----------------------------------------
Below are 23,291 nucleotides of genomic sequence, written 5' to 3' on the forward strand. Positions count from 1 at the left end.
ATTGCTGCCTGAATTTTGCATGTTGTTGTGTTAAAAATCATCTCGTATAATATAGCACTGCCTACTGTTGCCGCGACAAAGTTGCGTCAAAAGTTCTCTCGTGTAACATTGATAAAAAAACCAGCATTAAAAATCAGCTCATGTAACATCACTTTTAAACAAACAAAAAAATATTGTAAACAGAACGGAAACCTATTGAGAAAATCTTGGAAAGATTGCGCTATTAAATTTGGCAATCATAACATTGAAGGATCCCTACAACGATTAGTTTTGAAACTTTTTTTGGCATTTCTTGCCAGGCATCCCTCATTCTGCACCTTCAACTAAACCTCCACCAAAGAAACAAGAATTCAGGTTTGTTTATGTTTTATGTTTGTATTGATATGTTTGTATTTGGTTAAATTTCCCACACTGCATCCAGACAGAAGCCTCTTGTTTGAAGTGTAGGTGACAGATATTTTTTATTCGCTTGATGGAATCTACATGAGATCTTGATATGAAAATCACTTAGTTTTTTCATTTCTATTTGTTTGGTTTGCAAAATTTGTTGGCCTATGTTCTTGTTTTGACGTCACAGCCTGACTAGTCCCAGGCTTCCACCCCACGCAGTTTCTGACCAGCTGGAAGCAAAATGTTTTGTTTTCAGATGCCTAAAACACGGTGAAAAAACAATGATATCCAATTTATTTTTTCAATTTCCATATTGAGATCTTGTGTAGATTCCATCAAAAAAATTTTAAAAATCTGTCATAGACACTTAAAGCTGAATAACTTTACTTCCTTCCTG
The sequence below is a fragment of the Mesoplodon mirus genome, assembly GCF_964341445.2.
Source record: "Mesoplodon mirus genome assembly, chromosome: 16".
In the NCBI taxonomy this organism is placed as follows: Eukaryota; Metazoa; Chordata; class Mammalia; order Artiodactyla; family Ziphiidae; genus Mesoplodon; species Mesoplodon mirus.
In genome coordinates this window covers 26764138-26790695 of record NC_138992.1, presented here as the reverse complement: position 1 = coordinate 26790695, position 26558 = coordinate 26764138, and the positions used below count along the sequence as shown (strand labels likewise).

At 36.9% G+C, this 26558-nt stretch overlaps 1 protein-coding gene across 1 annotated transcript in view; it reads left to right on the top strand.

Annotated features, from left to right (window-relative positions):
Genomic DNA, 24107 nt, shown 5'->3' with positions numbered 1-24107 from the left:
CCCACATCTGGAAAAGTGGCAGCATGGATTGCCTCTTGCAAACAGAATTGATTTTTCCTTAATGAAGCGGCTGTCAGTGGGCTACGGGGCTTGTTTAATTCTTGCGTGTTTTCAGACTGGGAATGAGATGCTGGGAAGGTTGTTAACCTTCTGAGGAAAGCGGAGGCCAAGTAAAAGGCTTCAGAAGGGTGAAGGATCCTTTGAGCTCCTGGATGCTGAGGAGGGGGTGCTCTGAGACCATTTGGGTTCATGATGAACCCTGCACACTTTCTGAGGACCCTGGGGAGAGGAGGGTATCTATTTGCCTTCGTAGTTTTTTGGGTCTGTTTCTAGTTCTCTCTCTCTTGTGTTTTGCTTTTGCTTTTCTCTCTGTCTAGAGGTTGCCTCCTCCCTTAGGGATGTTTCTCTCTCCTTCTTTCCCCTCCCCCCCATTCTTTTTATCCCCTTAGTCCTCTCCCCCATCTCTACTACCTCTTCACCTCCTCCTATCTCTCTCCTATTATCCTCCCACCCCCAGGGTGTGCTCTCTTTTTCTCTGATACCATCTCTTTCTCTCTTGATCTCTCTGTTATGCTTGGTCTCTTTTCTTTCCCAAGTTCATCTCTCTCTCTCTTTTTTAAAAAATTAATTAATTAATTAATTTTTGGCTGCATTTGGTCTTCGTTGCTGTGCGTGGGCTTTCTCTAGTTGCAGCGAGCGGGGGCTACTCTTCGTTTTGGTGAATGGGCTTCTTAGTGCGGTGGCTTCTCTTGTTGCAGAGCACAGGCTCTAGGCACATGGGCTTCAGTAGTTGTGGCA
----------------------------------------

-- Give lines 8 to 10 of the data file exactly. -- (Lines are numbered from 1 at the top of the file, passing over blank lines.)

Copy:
Annotated features, from left to right (window-relative positions):
Genomic DNA, 24107 nt, shown 5'->3' with positions numbered 1-24107 from the left:
CCCACATCTGGAAAAGTGGCAGCATGGATTGCCTCTTGCAAACAGAATTGATTTTTCCTTAATGAAGCGGCTGTCAGTGGGCTACGGGGCTTGTTTAATTCTTGCGTGTTTTCAGACTGGGAATGAGATGCTGGGAAGGTTGTTAACCTTCTGAGGAAAGCGGAGGCCAAGTAAAAGGCTTCAGAAGGGTGAAGGATCCTTTGAGCTCCTGGATGCTGAGGAGGGGGTGCTCTGAGACCATTTGGGTTCATGATGAACCCTGCACACTTTCTGAGGACCCTGGGGAGAGGAGGGTATCTATTTGCCTTCGTAGTTTTTTGGGTCTGTTTCTAGTTCTCTCTCTCTTGTGTTTTGCTTTTGCTTTTCTCTCTGTCTAGAGGTTGCCTCCTCCCTTAGGGATGTTTCTCTCTCCTTCTTTCCCCTCCCCCCCATTCTTTTTATCCCCTTAGTCCTCTCCCCCATCTCTACTACCTCTTCACCTCCTCCTATCTCTCTCCTATTATCCTCCCACCCCCAGGGTGTGCTCTCTTTTTCTCTGATACCATCTCTTTCTCTCTTGATCTCTCTGTTATGCTTGGTCTCTTTTCTTTCCCAAGTTCATCTCTCTCTCTCTTTTTTAAAAAATTAATTAATTAATTAATTTTTGGCTGCATTTGGTCTTCGTTGCTGTGCGTGGGCTTTCTCTAGTTGCAGCGAGCGGGGGCTACTCTTCGTTTTGGTGAATGGGCTTCTTAGTGCGGTGGCTTCTCTTGTTGCAGAGCACAGGCTCTAGGCACATGGGCTTCAGTAGTTGTGGCA